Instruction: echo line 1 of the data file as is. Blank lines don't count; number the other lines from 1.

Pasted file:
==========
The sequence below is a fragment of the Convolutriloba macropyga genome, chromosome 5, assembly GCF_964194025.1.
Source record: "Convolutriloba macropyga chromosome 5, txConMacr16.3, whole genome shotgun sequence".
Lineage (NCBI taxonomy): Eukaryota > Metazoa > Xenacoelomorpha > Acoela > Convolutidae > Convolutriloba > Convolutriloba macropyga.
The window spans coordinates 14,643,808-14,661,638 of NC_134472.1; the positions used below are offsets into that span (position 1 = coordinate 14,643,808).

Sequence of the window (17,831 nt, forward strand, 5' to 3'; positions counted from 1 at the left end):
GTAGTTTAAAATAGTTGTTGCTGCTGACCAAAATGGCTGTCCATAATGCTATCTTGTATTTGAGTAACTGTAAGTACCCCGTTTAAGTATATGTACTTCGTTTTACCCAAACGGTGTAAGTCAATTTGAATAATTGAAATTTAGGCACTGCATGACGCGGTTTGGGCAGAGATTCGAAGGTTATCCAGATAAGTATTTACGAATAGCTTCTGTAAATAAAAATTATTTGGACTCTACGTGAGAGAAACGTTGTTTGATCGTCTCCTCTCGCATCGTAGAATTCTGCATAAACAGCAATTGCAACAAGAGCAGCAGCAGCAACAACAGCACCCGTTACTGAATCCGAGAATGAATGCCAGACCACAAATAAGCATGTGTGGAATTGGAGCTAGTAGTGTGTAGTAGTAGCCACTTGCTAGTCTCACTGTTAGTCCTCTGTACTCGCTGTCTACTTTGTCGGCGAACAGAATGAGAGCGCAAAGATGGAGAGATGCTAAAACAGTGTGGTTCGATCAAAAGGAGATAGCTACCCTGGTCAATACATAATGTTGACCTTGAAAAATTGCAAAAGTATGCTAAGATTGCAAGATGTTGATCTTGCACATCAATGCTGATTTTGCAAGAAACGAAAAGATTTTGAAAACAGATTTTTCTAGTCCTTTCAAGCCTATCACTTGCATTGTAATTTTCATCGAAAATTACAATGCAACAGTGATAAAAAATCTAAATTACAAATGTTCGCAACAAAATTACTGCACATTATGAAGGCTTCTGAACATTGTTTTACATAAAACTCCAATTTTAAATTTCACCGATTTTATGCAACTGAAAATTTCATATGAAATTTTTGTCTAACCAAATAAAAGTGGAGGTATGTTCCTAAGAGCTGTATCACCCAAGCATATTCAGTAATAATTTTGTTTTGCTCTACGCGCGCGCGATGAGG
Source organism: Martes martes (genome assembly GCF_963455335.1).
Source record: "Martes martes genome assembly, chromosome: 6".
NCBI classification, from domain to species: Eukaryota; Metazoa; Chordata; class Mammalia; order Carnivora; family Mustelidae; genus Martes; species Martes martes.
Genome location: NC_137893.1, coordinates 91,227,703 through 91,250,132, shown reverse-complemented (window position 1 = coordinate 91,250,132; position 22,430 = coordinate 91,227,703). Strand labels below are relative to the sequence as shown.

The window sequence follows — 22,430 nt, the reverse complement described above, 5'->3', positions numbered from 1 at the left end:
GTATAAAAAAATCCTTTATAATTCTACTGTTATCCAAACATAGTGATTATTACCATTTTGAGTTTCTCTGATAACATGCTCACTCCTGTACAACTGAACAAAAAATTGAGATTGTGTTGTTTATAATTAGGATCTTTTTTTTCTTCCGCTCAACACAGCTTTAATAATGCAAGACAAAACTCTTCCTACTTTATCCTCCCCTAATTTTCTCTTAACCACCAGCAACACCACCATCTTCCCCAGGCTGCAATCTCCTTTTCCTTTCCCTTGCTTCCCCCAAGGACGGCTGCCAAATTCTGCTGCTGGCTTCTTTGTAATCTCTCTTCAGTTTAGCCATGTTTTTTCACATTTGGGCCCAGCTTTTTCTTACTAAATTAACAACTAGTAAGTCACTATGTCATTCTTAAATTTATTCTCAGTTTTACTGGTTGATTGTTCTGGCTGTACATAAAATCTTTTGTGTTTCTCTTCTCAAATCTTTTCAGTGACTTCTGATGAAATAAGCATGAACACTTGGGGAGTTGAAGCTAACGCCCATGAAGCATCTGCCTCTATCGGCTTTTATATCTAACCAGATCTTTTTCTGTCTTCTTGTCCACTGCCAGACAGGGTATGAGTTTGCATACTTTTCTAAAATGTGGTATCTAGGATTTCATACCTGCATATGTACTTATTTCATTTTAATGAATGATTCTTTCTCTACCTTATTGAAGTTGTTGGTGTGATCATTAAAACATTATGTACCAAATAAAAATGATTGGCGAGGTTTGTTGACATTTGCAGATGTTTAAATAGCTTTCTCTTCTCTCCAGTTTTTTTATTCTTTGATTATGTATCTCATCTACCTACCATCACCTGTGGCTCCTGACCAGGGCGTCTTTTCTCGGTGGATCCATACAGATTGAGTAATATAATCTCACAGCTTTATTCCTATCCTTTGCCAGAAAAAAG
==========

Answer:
The sequence below is a fragment of the Convolutriloba macropyga genome, chromosome 5, assembly GCF_964194025.1.